Technical Articles

A Change of Scenery: Portable Operating for Every Ham

The convenience of having a ham station at home is tough to beat. Being able to work stations at any time of day or night, without worrying about the cold rain and snow, is mighty nice. But as appealing as home operating is, there’s a great allure in operating away from home. Setting up a portable station is a way many hams get a sense of adventure; for others, it’s the only way they can get on the air.

For years, my motto in ham radio has been, “Never let your living conditions keep you off the air.” When I moved to Connecticut to work for the ARRL, I lived in a small Faraday cage of an apartment and had no hope of getting an antenna in the air. I started operating portable out of necessity, and quickly found a subset of ham radio dedicated to transmitting away from my home QTH.

Why Operate Portable?
Most hams experience portable operating for the first time through the ARRL’s annual Field Day event. There is so much more to portable operating than Field Day, however. Operating away from home offers several benefits:

  • Urban noise sources are growing more and more common. If you have a high noise level at your home that makes ham radio difficult, moving your station to a portable site can lower that noise, which increases your enjoyment of radio.
  • If you live in an apartment, HOA, or other housing where ham radio is restricted, operating elsewhere can keep you on the air.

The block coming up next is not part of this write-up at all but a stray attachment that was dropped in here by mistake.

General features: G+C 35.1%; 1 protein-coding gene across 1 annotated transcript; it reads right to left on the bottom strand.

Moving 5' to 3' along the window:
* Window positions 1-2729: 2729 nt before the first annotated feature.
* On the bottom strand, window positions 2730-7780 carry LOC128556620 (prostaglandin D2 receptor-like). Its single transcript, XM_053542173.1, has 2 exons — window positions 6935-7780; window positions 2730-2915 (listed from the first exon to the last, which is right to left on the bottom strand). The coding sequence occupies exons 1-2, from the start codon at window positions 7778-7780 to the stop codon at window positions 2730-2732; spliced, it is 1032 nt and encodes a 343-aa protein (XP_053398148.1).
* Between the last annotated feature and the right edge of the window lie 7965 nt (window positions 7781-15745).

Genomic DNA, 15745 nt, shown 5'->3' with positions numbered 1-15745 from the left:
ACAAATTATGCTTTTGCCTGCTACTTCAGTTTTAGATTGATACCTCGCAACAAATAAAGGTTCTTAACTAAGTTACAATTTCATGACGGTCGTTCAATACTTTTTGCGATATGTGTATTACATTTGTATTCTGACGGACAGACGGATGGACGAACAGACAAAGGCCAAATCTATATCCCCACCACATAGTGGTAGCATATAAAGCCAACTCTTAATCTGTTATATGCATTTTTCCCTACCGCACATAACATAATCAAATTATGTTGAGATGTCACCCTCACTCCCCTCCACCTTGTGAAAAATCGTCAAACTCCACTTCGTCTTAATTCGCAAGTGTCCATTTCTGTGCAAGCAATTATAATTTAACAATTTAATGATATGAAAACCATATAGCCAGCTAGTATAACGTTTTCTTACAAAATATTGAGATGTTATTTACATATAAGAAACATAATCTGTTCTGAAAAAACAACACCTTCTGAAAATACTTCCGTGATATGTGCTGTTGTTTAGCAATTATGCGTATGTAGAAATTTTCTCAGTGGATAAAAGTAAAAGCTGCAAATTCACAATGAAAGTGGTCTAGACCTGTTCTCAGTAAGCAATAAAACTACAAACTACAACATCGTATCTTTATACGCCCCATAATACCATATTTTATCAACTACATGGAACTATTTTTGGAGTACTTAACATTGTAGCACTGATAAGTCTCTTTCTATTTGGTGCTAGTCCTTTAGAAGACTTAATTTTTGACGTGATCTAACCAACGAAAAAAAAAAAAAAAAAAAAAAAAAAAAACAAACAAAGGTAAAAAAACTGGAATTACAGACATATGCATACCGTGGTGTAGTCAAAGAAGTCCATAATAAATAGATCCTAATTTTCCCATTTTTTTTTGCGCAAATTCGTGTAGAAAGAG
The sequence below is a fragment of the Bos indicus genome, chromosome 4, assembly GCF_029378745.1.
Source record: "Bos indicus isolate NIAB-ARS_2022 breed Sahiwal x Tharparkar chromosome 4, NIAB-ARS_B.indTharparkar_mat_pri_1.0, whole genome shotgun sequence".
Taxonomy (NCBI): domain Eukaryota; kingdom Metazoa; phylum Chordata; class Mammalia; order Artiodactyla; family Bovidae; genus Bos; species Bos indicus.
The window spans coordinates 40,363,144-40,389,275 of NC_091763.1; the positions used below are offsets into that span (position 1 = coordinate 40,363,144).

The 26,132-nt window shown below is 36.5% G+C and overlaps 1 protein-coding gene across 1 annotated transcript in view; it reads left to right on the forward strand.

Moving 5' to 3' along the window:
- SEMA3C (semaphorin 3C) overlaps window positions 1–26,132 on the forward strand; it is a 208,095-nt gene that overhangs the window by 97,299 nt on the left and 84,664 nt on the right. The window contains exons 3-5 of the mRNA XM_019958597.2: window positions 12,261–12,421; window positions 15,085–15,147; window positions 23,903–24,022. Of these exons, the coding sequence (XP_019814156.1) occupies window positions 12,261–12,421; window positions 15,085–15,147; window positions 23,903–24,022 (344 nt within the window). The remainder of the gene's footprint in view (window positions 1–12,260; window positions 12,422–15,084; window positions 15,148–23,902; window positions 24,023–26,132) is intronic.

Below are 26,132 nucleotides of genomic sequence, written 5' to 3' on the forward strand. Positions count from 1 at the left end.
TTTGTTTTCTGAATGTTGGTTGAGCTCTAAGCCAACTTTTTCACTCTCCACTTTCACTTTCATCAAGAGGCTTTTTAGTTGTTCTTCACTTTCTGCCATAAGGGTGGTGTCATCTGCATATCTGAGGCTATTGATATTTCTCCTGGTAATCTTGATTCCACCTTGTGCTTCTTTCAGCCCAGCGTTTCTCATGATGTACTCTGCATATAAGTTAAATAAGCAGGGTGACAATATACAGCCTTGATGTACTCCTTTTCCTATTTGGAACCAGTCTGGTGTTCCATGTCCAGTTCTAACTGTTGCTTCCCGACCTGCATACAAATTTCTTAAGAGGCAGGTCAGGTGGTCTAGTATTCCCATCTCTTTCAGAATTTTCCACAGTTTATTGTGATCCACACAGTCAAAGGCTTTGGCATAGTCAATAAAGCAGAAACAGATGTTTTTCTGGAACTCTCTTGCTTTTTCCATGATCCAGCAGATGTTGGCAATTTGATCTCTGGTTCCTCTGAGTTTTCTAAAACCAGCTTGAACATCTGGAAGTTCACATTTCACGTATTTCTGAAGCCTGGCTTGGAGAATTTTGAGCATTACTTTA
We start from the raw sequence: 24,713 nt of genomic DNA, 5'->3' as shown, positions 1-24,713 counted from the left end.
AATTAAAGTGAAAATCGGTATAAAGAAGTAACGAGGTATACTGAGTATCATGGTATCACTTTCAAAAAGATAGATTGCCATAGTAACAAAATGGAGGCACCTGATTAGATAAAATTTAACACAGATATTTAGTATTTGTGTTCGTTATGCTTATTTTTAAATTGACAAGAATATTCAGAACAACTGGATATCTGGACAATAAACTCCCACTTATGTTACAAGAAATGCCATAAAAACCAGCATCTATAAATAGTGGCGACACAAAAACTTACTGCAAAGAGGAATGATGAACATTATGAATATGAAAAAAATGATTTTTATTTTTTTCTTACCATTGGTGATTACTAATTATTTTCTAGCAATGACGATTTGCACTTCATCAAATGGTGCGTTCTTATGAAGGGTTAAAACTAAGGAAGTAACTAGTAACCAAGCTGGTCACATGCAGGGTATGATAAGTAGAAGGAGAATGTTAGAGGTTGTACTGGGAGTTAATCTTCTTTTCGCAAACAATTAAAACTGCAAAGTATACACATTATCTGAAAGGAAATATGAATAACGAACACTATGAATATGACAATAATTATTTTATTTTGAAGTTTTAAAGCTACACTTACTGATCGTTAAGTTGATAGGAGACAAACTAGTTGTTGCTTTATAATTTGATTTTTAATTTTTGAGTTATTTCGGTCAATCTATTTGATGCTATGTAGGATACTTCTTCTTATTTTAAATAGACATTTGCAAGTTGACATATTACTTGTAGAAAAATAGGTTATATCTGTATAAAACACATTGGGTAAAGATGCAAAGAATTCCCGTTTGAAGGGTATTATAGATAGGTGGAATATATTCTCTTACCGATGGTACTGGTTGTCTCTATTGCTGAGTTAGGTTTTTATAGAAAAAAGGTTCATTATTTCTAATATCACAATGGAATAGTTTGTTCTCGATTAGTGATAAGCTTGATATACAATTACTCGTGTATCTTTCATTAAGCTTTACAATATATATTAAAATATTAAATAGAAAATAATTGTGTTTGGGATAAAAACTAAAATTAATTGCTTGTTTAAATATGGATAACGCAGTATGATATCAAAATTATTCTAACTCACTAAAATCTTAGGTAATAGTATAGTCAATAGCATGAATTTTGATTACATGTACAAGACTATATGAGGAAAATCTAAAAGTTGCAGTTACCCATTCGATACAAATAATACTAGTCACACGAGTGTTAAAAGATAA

• It gives you the chance to be the sought-after station. It’s fairly easy to set up a station in a rare state or county for a State QSO party or for any of the “On The Air” operating programs such as Parks On The Air, Summits On The Air, or US Islands.
  • If you’re interested in EmComm, operating portable is a fun way to keep your skills sharp and gear in good shape in case you need to help during a communications emergency.

Defining Portable
When talking about “portable operating,” many hams default to thinking it involves hiking or backpacking to a remote location. However, that’s not always the case. Portable applies to any operation that doesn’t use your standard ham radio infrastructure at home. That leaves a lot of room for interpretation. Setting up a station in your back yard with a different antenna and power source is a portable operation, as is every major DXpedition. Whether you’re using an HT in a local park or transmitting during a weekend in your mobile home, portable operating is a much broader style than first meets the eye.

The Basic Needs
All forms of portable operating need three basic components to function: a radio, a power source, and an antenna. A backpacker on a multi-day hike in the back country will have different needs than a team activating a rare state for a domestic contest like ARRL Sweepstakes. What equipment to bring all depends on one factor: How much are you willing to carry?

The First Step: Planning
Every successful portable operation begins with a detailed analysis of what your goals are:

  • Where are you going?
  • What are your weight and transportation restrictions?
  • Will you be on the air for hours, days, or longer?
  • Do you have access to electricity or do you need to bring your own power?
  • Will you need to recharge your power source?
  • Who are you trying to contact?